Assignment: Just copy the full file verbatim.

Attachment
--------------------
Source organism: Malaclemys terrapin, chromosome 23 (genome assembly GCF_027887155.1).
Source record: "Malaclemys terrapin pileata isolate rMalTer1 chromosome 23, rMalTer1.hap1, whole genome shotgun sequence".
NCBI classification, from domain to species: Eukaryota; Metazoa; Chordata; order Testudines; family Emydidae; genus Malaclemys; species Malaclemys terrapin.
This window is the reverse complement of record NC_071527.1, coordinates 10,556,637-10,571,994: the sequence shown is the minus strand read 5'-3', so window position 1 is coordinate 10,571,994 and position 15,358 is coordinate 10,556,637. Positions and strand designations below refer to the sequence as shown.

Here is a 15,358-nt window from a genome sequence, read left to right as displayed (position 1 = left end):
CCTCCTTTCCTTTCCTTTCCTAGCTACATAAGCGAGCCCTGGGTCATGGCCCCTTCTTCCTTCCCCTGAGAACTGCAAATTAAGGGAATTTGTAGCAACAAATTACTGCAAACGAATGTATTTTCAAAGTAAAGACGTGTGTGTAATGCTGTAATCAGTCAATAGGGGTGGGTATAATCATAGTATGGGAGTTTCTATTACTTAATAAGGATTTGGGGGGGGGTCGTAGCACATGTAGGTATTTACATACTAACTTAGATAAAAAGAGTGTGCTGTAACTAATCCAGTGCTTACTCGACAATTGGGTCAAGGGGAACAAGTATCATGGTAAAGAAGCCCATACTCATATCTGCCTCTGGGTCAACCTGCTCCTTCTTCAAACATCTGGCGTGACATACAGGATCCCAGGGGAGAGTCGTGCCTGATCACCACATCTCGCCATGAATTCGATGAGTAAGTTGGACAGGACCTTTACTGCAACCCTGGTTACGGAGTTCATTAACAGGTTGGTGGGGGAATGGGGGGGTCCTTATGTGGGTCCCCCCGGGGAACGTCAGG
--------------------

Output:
Source organism: Malaclemys terrapin, chromosome 23 (genome assembly GCF_027887155.1).
Source record: "Malaclemys terrapin pileata isolate rMalTer1 chromosome 23, rMalTer1.hap1, whole genome shotgun sequence".
NCBI classification, from domain to species: Eukaryota; Metazoa; Chordata; order Testudines; family Emydidae; genus Malaclemys; species Malaclemys terrapin.
This window is the reverse complement of record NC_071527.1, coordinates 10,556,637-10,571,994: the sequence shown is the minus strand read 5'-3', so window position 1 is coordinate 10,571,994 and position 15,358 is coordinate 10,556,637. Positions and strand designations below refer to the sequence as shown.

Here is a 15,358-nt window from a genome sequence, read left to right as displayed (position 1 = left end):
CCTCCTTTCCTTTCCTTTCCTAGCTACATAAGCGAGCCCTGGGTCATGGCCCCTTCTTCCTTCCCCTGAGAACTGCAAATTAAGGGAATTTGTAGCAACAAATTACTGCAAACGAATGTATTTTCAAAGTAAAGACGTGTGTGTAATGCTGTAATCAGTCAATAGGGGTGGGTATAATCATAGTATGGGAGTTTCTATTACTTAATAAGGATTTGGGGGGGGGTCGTAGCACATGTAGGTATTTACATACTAACTTAGATAAAAAGAGTGTGCTGTAACTAATCCAGTGCTTACTCGACAATTGGGTCAAGGGGAACAAGTATCATGGTAAAGAAGCCCATACTCATATCTGCCTCTGGGTCAACCTGCTCCTTCTTCAAACATCTGGCGTGACATACAGGATCCCAGGGGAGAGTCGTGCCTGATCACCACATCTCGCCATGAATTCGATGAGTAAGTTGGACAGGACCTTTACTGCAACCCTGGTTACGGAGTTCATTAACAGGTTGGTGGGGGAATGGGGGGGTCCTTATGTGGGTCCCCCCGGGGAACGTCAGG